This book presents the background and application of receptor models for the source identification and quantitative mass apportionment of airborne pollutants. Over the past decade, receptor models have become an accepted part of the process for developing effective and efficient air quality management plans. Information is provided on the ambient and source sampling and chemical analysis needed to provide the input data for receptor models. Commonly used models are described with examples so that the air quality specialist can see how these models are applied. Recent advances in several areas of the field are presented as well as the perspective of both U.S. Federal and State level air quality managers on how these models fit into the development of a management plan.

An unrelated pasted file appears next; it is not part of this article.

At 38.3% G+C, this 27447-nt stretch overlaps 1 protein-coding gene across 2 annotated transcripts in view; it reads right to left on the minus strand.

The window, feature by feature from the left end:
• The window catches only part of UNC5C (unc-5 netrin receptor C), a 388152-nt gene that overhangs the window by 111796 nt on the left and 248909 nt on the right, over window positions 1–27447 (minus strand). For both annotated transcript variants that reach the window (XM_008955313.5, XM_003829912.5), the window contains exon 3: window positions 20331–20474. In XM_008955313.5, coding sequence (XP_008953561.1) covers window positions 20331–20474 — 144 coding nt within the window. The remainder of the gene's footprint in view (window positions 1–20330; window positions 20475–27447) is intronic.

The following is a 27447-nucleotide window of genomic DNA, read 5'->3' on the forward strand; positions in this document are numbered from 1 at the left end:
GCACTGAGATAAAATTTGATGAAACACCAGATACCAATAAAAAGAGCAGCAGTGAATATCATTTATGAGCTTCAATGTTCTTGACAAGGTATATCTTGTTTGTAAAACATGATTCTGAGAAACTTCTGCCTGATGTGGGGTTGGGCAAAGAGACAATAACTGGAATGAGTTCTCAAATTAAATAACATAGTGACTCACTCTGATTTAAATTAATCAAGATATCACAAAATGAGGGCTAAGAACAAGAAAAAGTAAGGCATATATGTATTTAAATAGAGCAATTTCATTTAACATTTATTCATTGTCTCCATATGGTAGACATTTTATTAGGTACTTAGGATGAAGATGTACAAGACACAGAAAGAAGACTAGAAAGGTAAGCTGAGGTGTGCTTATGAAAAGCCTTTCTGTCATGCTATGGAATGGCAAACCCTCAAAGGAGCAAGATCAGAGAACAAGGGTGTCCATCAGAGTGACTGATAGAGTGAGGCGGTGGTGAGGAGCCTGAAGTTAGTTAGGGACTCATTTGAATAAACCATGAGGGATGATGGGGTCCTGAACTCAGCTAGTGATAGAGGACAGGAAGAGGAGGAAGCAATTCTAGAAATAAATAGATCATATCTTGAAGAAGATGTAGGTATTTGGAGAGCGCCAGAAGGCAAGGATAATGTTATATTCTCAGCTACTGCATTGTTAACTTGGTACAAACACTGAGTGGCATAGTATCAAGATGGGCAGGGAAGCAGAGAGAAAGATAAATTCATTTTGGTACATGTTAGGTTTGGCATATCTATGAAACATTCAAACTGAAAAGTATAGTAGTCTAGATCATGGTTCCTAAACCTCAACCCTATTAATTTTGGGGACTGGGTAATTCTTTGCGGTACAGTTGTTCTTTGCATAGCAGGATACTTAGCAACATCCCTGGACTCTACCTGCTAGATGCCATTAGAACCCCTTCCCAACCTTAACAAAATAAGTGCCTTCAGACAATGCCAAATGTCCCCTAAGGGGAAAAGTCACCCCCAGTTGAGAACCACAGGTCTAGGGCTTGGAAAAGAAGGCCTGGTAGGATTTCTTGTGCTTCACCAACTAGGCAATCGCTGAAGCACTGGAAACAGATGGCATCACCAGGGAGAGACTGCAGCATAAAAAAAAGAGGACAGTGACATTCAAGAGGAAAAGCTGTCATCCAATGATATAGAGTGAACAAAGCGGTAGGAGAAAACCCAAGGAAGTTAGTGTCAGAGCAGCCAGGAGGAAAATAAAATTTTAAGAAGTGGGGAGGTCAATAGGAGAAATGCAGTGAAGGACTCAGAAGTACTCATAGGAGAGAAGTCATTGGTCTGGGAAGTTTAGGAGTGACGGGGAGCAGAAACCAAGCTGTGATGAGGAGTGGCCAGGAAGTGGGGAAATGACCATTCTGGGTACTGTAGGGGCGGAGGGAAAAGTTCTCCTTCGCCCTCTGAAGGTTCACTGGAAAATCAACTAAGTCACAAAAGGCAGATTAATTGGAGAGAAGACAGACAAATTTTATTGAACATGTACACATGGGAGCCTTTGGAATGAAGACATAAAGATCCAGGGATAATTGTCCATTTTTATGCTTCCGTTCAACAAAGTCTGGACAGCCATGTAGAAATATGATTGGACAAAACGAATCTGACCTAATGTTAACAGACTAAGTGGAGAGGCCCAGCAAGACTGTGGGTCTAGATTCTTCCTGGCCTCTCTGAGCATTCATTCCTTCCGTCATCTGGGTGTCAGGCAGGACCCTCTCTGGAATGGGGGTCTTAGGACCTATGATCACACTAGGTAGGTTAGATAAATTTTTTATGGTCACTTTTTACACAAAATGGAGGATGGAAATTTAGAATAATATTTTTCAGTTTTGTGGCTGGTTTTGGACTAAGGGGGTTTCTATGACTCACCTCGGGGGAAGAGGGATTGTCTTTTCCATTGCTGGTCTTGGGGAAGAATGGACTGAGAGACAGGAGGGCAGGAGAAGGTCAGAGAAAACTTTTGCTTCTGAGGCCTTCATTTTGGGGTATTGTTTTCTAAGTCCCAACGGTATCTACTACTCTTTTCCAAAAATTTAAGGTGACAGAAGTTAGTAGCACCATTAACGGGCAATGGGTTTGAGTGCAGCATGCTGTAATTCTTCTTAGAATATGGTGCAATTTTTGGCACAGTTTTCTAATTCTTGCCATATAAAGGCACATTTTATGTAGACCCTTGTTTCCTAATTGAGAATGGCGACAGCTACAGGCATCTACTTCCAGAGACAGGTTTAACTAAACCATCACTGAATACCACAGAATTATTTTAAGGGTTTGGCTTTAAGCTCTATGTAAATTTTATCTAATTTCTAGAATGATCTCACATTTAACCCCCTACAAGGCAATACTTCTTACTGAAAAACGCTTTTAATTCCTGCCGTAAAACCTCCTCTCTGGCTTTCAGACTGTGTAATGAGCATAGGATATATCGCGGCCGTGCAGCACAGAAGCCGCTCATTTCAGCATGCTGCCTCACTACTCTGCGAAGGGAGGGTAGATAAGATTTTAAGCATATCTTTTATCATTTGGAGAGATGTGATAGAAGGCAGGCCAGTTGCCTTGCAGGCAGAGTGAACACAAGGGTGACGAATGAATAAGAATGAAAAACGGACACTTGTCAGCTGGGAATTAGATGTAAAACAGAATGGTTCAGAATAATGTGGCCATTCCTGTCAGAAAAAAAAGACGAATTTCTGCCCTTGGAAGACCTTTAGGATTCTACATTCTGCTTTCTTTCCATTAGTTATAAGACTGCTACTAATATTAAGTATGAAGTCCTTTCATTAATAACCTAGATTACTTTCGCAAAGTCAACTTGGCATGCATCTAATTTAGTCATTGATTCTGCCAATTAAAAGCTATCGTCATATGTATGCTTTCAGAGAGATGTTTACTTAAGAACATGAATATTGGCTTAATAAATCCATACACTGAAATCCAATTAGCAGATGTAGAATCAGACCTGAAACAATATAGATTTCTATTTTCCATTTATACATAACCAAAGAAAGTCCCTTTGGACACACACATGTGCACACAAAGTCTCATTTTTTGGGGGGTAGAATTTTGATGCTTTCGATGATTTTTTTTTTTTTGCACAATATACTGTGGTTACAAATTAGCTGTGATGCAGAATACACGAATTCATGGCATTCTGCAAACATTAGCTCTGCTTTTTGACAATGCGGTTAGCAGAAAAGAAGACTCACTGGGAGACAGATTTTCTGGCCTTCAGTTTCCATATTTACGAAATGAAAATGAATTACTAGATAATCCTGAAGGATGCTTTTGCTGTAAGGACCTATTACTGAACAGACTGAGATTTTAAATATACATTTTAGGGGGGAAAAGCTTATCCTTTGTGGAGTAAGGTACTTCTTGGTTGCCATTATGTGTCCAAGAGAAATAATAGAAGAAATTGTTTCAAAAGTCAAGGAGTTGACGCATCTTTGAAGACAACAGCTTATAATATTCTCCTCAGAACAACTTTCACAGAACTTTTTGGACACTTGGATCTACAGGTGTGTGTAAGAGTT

The aim of the book is to provide a practical guide to persons who may be given the task of implementing receptor modeling as a part of some air quality management problem. The intention of all the chapter authors is to furnish both the basic information needed to begin doing receptor modeling as well as some insight into some of the problems related to the use of these models. These tools like any others used in solving complex technological problems are not a panacea, but do represent powerful aids in data analysis that can lead to insights as to how an airshed functions and thus, to effective and efficient air quality management strategies.